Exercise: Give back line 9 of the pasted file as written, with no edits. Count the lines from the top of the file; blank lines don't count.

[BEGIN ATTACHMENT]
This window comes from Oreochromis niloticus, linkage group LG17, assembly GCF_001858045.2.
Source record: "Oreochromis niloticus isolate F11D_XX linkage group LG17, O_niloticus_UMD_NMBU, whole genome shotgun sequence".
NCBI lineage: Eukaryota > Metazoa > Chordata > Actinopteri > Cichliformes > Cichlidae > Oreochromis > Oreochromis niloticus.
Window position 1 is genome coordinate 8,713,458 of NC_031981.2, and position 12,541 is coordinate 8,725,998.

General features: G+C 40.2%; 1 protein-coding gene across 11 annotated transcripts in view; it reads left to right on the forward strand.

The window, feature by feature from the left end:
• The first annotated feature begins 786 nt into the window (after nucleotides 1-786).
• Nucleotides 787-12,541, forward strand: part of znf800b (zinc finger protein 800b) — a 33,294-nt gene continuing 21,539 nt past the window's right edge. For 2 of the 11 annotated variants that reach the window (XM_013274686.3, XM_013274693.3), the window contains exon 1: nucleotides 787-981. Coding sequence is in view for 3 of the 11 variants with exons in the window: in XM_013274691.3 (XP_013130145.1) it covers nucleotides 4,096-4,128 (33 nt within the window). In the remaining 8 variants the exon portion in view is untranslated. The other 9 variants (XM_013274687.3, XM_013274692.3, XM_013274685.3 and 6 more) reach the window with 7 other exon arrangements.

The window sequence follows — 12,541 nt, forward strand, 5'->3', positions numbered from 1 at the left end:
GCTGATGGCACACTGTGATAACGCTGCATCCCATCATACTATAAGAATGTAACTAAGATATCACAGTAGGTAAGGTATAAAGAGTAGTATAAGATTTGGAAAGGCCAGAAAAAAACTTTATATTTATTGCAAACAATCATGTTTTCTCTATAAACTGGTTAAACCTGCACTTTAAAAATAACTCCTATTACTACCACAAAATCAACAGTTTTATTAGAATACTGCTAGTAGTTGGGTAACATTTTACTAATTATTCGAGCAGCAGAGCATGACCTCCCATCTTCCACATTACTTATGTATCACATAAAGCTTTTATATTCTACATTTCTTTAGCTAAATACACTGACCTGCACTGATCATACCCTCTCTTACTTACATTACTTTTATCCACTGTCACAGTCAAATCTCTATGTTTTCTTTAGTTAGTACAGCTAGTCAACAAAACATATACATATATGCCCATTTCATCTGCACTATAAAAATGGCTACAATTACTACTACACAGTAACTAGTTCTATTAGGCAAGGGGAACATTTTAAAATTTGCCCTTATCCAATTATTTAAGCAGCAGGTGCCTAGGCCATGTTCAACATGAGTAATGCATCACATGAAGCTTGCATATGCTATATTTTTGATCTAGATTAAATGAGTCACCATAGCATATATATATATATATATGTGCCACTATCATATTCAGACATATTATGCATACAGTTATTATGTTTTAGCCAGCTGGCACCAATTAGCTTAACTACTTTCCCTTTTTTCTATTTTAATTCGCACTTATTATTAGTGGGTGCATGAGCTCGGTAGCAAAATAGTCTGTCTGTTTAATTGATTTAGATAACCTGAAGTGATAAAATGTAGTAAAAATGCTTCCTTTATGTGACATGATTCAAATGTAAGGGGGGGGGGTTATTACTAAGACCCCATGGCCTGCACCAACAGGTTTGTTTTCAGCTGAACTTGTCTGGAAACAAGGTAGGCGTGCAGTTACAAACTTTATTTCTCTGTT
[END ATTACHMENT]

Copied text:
The window sequence follows — 12,541 nt, forward strand, 5'->3', positions numbered from 1 at the left end: